Report highlights retirees' heavy healthcare costs
January 1, 2021
Sixty-six percent of retirees report spending more than $375 a month on healthcare costs, according to a recent survey by The Senior Citizens League (TSCL).
“That figure is almost one quarter of the average $1,523 per month Social Security benefit in 2020 and more than the Medicare Trustees estimate for 2020,” says Mary Johnson, a Social Security and Medicare policy analyst for The Senior Citizens League. Even worse, of that group, 31 percent of survey participants said they spend more than $1,000 a month on total healthcare costs — roughly two-thirds of the average Social Security benefit.
“These findings are particularly troubling considering that the Government Accountability Office estimated in 2019 that 48 percent of households aged 55 and older have no retirement savings or other form of pension outside of Social Security,” Johnson says. The Centers for Medicare and Medicaid Services recently announced that the standard Medicare Part B for 2021 will be $148.50, an increase of $3.90 per month.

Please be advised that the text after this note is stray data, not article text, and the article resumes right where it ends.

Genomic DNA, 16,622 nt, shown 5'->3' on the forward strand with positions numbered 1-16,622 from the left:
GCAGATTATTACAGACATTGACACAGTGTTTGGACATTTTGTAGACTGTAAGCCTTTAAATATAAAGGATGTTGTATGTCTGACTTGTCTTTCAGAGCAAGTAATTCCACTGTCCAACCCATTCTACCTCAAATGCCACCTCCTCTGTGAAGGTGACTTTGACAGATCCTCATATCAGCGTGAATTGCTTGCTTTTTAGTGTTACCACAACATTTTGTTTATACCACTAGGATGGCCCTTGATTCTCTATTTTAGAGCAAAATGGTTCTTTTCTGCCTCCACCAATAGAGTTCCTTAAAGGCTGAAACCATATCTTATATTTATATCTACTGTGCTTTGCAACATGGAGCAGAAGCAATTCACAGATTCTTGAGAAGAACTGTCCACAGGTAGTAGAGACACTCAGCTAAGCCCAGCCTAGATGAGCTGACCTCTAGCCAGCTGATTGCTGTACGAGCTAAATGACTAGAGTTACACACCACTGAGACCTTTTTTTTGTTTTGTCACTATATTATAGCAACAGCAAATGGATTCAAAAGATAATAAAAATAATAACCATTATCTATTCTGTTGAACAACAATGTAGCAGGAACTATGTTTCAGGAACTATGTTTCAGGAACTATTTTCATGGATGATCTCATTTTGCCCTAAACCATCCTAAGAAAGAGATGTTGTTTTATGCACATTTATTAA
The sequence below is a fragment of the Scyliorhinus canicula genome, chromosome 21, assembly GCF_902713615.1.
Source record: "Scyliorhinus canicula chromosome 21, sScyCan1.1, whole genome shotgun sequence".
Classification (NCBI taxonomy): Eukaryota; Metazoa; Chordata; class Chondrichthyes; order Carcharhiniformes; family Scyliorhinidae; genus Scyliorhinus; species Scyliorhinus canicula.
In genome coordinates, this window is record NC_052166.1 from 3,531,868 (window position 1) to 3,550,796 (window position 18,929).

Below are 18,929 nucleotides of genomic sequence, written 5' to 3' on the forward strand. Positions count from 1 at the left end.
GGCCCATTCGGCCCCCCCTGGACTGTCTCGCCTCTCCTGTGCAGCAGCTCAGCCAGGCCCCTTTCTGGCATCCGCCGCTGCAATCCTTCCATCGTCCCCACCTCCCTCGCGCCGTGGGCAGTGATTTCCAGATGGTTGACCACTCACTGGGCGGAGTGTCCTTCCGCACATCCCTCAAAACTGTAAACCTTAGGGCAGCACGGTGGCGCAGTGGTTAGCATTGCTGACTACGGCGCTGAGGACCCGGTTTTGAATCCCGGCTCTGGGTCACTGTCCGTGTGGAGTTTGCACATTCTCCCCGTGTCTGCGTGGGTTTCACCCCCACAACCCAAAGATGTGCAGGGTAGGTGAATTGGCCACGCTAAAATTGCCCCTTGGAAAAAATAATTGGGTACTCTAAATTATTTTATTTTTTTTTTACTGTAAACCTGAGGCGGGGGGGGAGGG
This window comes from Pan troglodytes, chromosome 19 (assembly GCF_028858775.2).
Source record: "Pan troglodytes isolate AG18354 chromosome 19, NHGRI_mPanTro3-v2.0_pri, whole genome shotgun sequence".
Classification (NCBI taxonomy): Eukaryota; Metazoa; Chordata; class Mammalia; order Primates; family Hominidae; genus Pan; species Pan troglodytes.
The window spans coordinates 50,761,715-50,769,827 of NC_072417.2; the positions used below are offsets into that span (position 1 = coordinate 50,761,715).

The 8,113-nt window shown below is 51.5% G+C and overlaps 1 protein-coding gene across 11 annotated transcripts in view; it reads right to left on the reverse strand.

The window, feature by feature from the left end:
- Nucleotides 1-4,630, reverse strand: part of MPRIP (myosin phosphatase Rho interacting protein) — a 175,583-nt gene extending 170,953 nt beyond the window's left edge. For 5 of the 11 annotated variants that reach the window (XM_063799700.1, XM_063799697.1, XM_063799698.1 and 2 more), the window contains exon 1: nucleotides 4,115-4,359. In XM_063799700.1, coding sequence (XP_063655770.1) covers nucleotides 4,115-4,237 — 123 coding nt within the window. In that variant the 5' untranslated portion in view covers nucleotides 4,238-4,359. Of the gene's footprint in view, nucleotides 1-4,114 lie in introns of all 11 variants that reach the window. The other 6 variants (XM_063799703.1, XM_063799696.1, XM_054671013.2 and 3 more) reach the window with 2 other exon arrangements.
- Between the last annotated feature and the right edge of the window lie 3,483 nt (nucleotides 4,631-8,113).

This Part B increase comes at the same time retirees will receive one of the lowest COLAs ever paid, that will increase the average Social Security benefit by only $20 per month. Because Medicare Part B premiums and out-of-pocket costs grow several times faster than annual cost of living adjustments (COLAs), healthcare costs take a rapidly growing share of Social Security benefits. The situation can leave older households without adequate income and dwindling savings after just a few years in retirement.
For years, the Medicare Trustees have warned about the problem in their annual report. They’ve estimated that Medicare Part B and Part D premiums, as well as cost sharing for both programs, currently equals 24 percent of the level of the average Social Security benefit. But the Senior Citizens League’s findings include common retiree healthcare costs not included in the Trustees’ estimate.
The survey, which was conducted online, asked how much survey participants spent per month on all healthcare costs. Participants were asked to include premiums for Medicare Part B, Medigap, Part D and Medicare Advantage plans, as well as all out-of-pocket spending on doctor visits and services, co-pays and co-insurance for prescription drugs, dental and optical exams, glasses and hearing aids.
The responses were compiled in each of five spending points:
Less than $375: 34% (24 percent of the average $1,523 Social Security benefit.)
More than $1,000: 31%
“These findings are a huge red flag that the standard of living of older Americans is eroding, and this is true not only for lower income households, but for all retirees,” says Johnson.
The Senior Citizens League is a Washington D.C.-based senior advocacy organization. For details, visit http://www.SeniorsLeague.org.